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CRIME

Update: Two killed as car hits shoppers in German city of Trier

At least two people were killed and several injured when a car drove through a shopping street in the southwestern German city of Trier on Tuesday, police said, adding that the driver had been arrested.

Update: Two killed as car hits shoppers in German city of Trier
Emergency services at the scene in Trier. Photo: DPA

Police were not immediately able to say whether the SUV had deliberately targeted the pedestrian zone but Trier mayor Wolfram Leibe said the driver appeared to have gone “on a rampage”.

Police sealed off the area and urged people to stay away from the city centre.

Police spokesman Karl-Peter Jochem told reporters that the driver was a 51-year-old German from the Trier-Saarburg local area and that “the danger is over”.

He said the man ploughed through the pedestrianised high street in his SUV for about a kilometre before coming to a halt.

On Twitter police confirmed the arrest and initally said two people had been killed. “We have arrested one person and secured the car. According to initial information, two people are dead. Please continue to avoid the city centre,” Trier police tweeted.

A few minutes later, an updated tweet read: “Several dead and injured in Trier's inner city.”

“More info to come. Caring for the injured has absolute priority!”

Trier mayor Leibe was quoted by SWR as saying that the driver had caused “several deaths” and injuries”.

Speaking to reporters, with tears in his eyes, Leibe recounted the shock of seeing a child's shoe on the street near the body of a girl.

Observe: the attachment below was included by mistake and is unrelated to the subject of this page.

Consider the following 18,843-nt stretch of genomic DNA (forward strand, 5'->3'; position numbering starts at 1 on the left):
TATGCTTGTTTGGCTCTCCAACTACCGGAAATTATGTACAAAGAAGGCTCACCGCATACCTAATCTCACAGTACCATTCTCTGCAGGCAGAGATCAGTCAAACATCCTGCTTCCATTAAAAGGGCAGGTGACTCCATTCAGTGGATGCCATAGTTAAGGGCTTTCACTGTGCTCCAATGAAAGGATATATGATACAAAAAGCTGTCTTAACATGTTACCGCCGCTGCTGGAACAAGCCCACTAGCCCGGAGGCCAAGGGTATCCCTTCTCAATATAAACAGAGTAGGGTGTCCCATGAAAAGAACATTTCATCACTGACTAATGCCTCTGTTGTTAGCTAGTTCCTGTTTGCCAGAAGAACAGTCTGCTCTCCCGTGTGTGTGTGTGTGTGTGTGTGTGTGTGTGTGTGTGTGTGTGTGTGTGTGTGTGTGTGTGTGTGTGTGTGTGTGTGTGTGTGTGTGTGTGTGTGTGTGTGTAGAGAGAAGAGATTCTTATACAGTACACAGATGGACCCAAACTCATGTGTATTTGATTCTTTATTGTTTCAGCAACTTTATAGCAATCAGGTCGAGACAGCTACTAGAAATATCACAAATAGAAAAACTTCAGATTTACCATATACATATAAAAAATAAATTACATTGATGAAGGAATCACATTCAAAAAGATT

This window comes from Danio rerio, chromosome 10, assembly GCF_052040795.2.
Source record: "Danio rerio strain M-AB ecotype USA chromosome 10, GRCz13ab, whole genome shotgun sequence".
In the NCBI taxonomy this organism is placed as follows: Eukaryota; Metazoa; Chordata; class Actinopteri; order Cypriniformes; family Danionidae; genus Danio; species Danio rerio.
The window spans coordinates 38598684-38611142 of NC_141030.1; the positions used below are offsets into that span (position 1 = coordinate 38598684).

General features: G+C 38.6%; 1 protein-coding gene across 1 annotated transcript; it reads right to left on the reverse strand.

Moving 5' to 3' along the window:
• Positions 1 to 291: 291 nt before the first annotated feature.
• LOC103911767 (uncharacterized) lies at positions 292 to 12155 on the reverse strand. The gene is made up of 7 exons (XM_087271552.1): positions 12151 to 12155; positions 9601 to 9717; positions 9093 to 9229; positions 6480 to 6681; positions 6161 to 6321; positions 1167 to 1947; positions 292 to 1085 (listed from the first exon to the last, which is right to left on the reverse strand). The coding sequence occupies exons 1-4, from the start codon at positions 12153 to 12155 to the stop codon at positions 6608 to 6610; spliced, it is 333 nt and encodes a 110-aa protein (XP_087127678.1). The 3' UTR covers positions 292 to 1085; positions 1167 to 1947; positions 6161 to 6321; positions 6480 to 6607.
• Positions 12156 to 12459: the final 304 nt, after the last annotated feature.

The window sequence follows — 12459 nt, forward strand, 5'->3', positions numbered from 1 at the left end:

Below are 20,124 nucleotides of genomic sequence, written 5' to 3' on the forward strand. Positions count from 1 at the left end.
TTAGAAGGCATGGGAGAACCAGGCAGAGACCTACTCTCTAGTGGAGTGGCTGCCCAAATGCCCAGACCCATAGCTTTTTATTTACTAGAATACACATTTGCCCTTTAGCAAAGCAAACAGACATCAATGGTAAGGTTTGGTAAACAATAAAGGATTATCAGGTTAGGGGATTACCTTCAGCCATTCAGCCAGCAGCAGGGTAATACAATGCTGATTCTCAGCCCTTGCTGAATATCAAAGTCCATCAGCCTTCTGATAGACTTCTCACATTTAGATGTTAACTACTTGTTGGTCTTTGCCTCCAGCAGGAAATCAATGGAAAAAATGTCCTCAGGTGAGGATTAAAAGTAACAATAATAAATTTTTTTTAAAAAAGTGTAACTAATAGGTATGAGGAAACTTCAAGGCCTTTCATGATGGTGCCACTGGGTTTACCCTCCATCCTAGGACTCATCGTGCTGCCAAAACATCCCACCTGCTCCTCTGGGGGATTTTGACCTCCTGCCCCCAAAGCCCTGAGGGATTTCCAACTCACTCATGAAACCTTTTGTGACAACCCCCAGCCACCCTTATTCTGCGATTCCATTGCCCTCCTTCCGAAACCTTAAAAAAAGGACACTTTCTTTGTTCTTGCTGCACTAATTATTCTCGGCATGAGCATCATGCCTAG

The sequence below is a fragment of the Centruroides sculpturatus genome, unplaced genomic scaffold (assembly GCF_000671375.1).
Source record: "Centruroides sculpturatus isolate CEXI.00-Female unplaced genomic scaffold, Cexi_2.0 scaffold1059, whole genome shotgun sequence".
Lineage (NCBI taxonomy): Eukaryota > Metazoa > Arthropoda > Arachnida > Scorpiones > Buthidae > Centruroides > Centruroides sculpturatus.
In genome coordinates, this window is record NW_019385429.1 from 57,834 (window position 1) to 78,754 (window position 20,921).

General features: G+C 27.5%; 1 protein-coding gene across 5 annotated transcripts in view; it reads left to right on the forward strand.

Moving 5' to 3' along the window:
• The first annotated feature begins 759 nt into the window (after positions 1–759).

“It's a horror scene,” he said. “Many people are traumatised.”

Police spokesman Uwe Konz told AFP it remained unclear what exactly had happened, saying “the background still needs to be clarified”.

Christmas shopping

Footage from the scene broadcast on NTV showed several police vans and other emergency vehicles parked on a wide shopping street in Trier, a large section of which appeared to have been cleared.

Although Germany is grappling with a second coronavirus wave that has forced restaurants, bars, sports and cultural centres to close, retailers have been allowed to stay open and many people are out doing their Christmas shopping

Shoppers were seen huddling outside stores festooned with Christmas decorations, while sirens could be heard in the distance.

Eyewitnesses reported that people had been thrown into the air after the SUV drove into the pedestrian area, Welt said.

Parents were asked to pick up their children from schools in the inner city area, reported the Trierischer Volksfreund.

Photo: DPA

State premier of Rhineland-Palatinate, Malu Dreyer, expressed her horror at the fatal incident. Interior Minister Roger Lewentz made his way from Mainz to the scene of the incident. Dreyer was also expected there in the afternoon.

Steffen Seibert, spokesman for the federal government and Chancellor Angela Merkel wrote on Twitter: “What happened in Trier is shocking. Thoughts are with the relatives of the victims, with the numerous injured and with everyone who is on duty at this moment to care for those affected.”

Trier is a southwestern German city in the Moselle wine region located near Luxembourg in the state of Rhineland-Palatinate. It has around 110,600 residents.

Memories of recent incidents

Although the incident has not been confirmed as an attack, it brought back memories of the 2016 truck rampage at a Berlin Christmas market that left 12 people dead.

The driver, a failed Tunisian asylum seeker, was a supporter of the Islamic State jihadist group.

In August 2019, six people were injured in a series of motorway accidents in Berlin in what prosecutors described as a suspected Islamist attack.

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CRIME

One injured in school shooting in Bremerhaven